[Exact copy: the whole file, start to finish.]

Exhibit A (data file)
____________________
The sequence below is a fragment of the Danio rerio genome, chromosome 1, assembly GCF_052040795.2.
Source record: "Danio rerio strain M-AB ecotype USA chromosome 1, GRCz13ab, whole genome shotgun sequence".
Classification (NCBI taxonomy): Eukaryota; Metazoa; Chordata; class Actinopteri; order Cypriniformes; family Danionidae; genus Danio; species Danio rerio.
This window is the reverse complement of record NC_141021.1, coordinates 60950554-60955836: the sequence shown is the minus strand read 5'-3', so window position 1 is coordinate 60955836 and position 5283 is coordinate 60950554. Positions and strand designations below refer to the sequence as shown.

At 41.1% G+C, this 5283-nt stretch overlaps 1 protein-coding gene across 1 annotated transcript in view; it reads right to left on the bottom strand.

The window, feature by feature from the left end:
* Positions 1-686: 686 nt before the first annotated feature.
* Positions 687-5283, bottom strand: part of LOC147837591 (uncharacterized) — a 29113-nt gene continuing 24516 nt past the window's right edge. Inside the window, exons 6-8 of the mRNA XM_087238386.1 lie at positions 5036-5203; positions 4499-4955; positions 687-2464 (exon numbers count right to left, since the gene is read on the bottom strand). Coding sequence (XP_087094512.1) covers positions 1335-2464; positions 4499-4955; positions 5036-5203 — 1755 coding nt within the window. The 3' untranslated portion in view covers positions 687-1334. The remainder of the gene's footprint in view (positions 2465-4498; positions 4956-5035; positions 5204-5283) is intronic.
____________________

The sequence below is a fragment of the Danio rerio genome, chromosome 1, assembly GCF_052040795.2.
Source record: "Danio rerio strain M-AB ecotype USA chromosome 1, GRCz13ab, whole genome shotgun sequence".
Classification (NCBI taxonomy): Eukaryota; Metazoa; Chordata; class Actinopteri; order Cypriniformes; family Danionidae; genus Danio; species Danio rerio.
This window is the reverse complement of record NC_141021.1, coordinates 60950554-60955836: the sequence shown is the minus strand read 5'-3', so window position 1 is coordinate 60955836 and position 5283 is coordinate 60950554. Positions and strand designations below refer to the sequence as shown.

At 41.1% G+C, this 5283-nt stretch overlaps 1 protein-coding gene across 1 annotated transcript in view; it reads right to left on the bottom strand.

The window, feature by feature from the left end:
* Positions 1-686: 686 nt before the first annotated feature.
* Positions 687-5283, bottom strand: part of LOC147837591 (uncharacterized) — a 29113-nt gene continuing 24516 nt past the window's right edge. Inside the window, exons 6-8 of the mRNA XM_087238386.1 lie at positions 5036-5203; positions 4499-4955; positions 687-2464 (exon numbers count right to left, since the gene is read on the bottom strand). Coding sequence (XP_087094512.1) covers positions 1335-2464; positions 4499-4955; positions 5036-5203 — 1755 coding nt within the window. The 3' untranslated portion in view covers positions 687-1334. The remainder of the gene's footprint in view (positions 2465-4498; positions 4956-5035; positions 5204-5283) is intronic.